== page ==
The video-game industry on Wednesday changed to adults-only the rating of Grand Theft Auto: San Andreas, a best-selling game in which explicit sexual content can be unlocked with an Internet download.
The decision followed intense pressure from politicians and media watch groups, and retailers reacted swiftly -- Wal-Mart Stores Inc., Target Corp. and Best Buy Co. said they would immediately pull all copies from their store shelves nationwide.
The game's producer, Rockstar Games Inc., said it stopped making the current version and would provide new labels to any retailer willing to keep selling the games, which had been rated M for mature. The company also will offer a downloadable patch to fix the sex issue in PC versions and is working on a new, more secure version, to be rated M.
Rockstar's parent company, New York-based Take Two Interactive Software Inc., also admitted for the first time that the sex scenes had been built into the retail version of that game -- not just the PC version but also those written for Xbox and PlayStation 2 consoles.
Company officials had previously suggested that a modification created by outsiders added the scenes.
Take Two spokesman Jim Ankner said in an interview that the questioned scenes were created by Rockstar programmers. "The editing and finalization of any game is a complicated task, and it's not uncommon for unused and unfinished content to remain on the disc," he said.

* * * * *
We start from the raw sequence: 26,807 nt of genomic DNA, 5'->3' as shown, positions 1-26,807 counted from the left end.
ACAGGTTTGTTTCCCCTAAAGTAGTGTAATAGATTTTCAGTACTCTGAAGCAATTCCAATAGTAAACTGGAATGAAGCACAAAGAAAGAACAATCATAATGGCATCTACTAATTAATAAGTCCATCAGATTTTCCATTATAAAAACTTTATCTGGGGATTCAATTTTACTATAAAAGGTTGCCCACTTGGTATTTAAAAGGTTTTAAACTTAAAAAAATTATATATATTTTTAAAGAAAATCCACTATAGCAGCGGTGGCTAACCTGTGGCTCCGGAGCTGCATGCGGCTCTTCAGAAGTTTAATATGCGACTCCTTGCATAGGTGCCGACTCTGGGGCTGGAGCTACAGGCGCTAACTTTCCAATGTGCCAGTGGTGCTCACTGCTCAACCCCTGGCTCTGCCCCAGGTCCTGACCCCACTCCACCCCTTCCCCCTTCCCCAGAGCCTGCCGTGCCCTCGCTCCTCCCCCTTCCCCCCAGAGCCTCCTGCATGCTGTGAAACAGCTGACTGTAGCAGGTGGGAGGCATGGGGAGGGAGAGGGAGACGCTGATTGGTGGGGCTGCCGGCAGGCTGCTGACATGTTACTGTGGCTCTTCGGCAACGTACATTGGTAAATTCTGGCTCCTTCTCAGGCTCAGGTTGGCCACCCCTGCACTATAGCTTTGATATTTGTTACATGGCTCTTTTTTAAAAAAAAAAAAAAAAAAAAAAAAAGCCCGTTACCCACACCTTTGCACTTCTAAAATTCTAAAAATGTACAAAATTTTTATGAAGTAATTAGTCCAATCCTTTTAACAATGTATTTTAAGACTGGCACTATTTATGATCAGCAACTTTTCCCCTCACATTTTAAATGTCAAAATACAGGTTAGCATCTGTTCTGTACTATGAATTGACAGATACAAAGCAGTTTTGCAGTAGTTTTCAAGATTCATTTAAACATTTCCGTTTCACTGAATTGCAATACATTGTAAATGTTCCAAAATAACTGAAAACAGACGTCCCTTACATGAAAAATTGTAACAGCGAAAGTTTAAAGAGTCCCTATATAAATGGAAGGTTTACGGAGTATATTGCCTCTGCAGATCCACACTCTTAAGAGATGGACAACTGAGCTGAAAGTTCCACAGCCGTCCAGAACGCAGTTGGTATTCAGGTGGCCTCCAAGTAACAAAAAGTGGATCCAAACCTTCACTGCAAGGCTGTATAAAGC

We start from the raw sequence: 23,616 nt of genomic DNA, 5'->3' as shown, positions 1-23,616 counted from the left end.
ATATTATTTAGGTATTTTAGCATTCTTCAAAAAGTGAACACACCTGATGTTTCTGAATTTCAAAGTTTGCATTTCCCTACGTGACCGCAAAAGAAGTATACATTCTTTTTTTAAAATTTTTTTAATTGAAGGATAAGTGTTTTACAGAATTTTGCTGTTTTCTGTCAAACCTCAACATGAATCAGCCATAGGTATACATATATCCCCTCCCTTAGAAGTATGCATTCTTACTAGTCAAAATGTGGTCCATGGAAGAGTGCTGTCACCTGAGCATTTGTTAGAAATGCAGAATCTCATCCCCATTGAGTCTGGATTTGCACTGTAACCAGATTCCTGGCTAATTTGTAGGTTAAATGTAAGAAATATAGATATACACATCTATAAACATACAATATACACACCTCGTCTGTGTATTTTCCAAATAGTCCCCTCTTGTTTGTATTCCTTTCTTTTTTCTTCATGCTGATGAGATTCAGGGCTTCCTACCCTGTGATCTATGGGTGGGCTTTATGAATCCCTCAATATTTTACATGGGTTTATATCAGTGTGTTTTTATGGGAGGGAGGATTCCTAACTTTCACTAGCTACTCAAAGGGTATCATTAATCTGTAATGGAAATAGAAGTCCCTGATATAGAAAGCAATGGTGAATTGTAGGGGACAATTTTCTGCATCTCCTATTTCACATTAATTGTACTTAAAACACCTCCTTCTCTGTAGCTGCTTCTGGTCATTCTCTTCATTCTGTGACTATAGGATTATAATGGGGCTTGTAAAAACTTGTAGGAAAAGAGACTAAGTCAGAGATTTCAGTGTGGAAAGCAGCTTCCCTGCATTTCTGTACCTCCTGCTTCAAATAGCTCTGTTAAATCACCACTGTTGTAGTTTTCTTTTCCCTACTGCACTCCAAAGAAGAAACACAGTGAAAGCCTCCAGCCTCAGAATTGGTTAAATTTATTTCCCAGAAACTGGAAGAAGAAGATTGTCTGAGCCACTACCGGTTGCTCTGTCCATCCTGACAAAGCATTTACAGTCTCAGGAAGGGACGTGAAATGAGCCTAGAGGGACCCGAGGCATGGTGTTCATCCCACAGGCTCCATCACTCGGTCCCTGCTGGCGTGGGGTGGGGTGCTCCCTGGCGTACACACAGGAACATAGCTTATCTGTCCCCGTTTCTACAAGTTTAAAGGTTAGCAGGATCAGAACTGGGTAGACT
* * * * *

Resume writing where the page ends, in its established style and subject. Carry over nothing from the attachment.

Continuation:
In a statement, the president of the Entertainment Software Rating Board said the sex scenes were programmed by Rockstar "to be inaccessible to the player."
But ESRB chief Patricia E. Vance also said the "credibility and utility" of the industry-run board's M rating had been "seriously undermined."
Many retailers sell M-rated games, which "may be suitable for persons ages 17 and older," according to the Entertainment Software Rating Board, but will not sell AO-labeled games at all.
Grand Theft Auto: San Andreas was last year's top console game, selling more than 5.1 million copies in the United States after its October release, according to market analyst NPD Group. Xbox and PC versions were released last month.
Take Two said net sales could drop by more than $50 million this quarter, and it lowered financial expectations for the year to set aside funds for returns of the games.